The Food Trade Game: the nitty gritty of Fair Trade coffee

I had the pleasure of playing The Food Trade Game recently. In a very short time I gained a great understanding of the complex world of Fair Trade coffee and the global coffee trade.

What is the game?

The game is an experiential learning opportunity where each person embodies a different player in the coffee economy including both the conventional and fair trade systems interacting with one another. Here is a chart of all the actors and their relationships:

Why does the game exist?

Creator Randall Coleman created the game after working in urban agriculture in Colombia. He felt inspired to educate people about the food sovereignty-related challenges faced by Colombians.

What its like to play

Experiential learning is my jam! I was amazed at how much I learned about a complex issue in just over an hour. The game is well designed so that things are simplified enough so that you can jump in and figure it out relatively easily, yet it led to some great questions and discussion about greater complexities and power dynamics.

Some highlights

  • The competition between the conventional and free trade streams of the market were particularly interesting. I learned that there is much Fair Trade coffee that ends up unmarked in the conventional sector.
  • The financial barriers to becoming Fair Trade certified seemed substantial, relative to income.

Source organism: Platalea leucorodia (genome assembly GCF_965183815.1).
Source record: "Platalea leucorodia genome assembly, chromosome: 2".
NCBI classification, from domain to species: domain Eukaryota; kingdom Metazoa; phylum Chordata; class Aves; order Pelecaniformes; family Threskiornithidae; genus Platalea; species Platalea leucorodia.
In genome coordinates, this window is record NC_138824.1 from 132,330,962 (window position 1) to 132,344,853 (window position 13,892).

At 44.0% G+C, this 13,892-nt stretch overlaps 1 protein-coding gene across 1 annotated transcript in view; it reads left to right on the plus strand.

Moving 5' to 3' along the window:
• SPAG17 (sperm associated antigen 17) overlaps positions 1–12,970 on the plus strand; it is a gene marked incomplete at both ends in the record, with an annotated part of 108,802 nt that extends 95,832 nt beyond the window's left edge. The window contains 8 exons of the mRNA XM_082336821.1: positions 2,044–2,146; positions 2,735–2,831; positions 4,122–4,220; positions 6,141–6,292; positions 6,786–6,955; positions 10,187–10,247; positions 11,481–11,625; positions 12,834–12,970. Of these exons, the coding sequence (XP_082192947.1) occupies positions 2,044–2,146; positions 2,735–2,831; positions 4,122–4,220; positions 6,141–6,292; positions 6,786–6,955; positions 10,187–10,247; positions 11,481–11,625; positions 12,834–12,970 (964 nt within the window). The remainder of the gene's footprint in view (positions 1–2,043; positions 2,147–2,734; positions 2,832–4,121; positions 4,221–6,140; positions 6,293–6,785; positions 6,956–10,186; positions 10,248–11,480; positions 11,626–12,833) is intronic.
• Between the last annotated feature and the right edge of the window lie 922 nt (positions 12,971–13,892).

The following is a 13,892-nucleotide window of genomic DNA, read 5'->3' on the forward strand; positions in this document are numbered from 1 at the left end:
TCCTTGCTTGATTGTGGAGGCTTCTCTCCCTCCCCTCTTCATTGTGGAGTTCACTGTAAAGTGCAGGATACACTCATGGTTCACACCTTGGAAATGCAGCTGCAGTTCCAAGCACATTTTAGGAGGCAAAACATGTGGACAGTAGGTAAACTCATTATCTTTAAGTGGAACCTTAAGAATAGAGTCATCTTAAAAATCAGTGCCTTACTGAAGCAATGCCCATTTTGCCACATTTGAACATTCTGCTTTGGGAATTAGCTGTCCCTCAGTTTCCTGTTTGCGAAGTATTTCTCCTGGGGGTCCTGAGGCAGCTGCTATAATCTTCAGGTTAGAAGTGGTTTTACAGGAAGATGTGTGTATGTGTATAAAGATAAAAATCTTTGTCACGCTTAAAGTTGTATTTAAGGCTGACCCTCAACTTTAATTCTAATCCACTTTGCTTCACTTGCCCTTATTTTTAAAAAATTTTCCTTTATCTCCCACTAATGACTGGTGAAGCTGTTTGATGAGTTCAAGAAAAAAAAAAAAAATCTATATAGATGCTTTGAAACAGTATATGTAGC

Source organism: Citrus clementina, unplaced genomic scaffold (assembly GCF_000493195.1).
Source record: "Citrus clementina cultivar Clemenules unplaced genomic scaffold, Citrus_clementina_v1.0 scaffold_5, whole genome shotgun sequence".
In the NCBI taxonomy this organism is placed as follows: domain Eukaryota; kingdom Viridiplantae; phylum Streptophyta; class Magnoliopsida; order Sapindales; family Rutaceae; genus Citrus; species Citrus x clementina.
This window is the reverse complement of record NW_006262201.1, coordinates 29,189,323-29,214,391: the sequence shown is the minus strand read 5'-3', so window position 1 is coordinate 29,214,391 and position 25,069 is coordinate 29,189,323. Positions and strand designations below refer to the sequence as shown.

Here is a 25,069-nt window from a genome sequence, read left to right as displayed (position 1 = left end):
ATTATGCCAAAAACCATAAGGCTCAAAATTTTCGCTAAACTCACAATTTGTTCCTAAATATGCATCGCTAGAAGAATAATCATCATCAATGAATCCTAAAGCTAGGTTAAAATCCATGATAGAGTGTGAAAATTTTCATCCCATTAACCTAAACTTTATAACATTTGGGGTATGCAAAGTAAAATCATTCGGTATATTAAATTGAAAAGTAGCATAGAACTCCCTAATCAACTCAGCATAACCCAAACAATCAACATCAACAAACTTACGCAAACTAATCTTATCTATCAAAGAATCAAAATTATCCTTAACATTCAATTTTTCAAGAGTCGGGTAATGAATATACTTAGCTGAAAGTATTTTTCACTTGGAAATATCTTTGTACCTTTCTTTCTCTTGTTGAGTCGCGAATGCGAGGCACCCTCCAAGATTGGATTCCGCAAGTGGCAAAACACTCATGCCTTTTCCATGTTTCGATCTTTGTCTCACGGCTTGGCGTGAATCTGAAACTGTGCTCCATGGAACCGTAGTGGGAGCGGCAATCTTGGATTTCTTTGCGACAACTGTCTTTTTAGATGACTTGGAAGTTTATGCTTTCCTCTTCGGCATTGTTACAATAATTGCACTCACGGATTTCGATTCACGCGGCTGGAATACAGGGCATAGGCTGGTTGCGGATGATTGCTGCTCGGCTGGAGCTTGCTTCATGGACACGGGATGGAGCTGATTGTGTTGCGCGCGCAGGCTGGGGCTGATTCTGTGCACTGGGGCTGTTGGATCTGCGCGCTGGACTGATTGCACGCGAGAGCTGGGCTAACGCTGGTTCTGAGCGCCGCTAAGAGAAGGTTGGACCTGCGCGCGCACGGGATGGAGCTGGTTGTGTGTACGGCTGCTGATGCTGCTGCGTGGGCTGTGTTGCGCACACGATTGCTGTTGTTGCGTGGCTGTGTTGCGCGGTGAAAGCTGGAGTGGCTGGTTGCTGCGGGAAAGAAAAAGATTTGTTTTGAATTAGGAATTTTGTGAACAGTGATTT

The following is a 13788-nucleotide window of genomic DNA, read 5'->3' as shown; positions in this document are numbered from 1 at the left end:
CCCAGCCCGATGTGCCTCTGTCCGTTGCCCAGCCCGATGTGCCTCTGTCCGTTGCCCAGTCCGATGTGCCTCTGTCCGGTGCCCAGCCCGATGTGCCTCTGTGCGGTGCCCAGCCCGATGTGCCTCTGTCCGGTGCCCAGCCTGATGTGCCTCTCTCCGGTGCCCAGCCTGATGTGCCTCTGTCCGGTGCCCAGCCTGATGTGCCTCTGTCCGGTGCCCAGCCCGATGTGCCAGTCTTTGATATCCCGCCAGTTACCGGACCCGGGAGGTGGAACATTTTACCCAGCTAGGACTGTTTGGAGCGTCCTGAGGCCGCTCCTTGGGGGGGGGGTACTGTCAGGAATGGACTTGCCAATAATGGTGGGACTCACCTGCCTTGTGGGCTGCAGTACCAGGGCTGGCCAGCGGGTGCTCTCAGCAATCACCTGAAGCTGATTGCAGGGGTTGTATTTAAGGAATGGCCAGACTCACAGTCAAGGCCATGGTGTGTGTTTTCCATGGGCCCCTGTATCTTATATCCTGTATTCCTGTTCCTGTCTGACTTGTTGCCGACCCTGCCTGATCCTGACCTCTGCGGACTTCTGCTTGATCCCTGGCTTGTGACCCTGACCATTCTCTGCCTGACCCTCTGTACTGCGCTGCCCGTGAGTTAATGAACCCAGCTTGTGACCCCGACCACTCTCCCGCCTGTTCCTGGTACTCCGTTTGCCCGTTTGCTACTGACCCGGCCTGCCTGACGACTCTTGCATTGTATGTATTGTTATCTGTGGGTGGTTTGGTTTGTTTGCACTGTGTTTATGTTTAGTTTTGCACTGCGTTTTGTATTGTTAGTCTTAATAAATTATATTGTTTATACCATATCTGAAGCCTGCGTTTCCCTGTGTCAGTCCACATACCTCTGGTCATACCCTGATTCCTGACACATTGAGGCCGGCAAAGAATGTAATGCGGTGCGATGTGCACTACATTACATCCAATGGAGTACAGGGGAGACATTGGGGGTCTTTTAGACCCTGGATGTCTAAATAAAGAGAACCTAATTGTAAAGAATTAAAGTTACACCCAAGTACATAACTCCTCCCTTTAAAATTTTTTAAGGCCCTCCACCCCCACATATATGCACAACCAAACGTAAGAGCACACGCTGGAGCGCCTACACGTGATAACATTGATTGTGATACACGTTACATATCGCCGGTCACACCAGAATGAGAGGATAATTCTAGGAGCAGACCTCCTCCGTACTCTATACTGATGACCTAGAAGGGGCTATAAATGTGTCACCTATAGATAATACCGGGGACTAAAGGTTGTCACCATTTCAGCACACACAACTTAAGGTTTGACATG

• The Fair Trade farmers had higher yield due to better farming practices and could make more money per season with sheer quantity.
  • Even small shifts in the global market price can change the landscape for producers.
  • The middle men, or Coyotes, hold a lot of power as they are the connection between the remote farmers and the market. Therefore producers are vulnerable to their influence.
  • The Fair Trade co-operative is vulnerable because they make such a small margin and work with debt and loses to keep functioning over time.

Fair Trade

The range of Fair Trade products has expanded far beyond coffee, there are even Fair Trade soccer balls! To Learn more, check out this short video by Fair Trade Canada:Look for the Fair Trade logo the next time you go shopping:

To find out more about the Food Trade Game:

Twitter: @Randecentralize

Blog by Miranda Cobb, Evaluation and Research Coordinator for the Our Food Project.

Adventures in Local Food is your source for food news in Nova Scotia, from people to policy. It is a project organized by the Ecology Action Centre.

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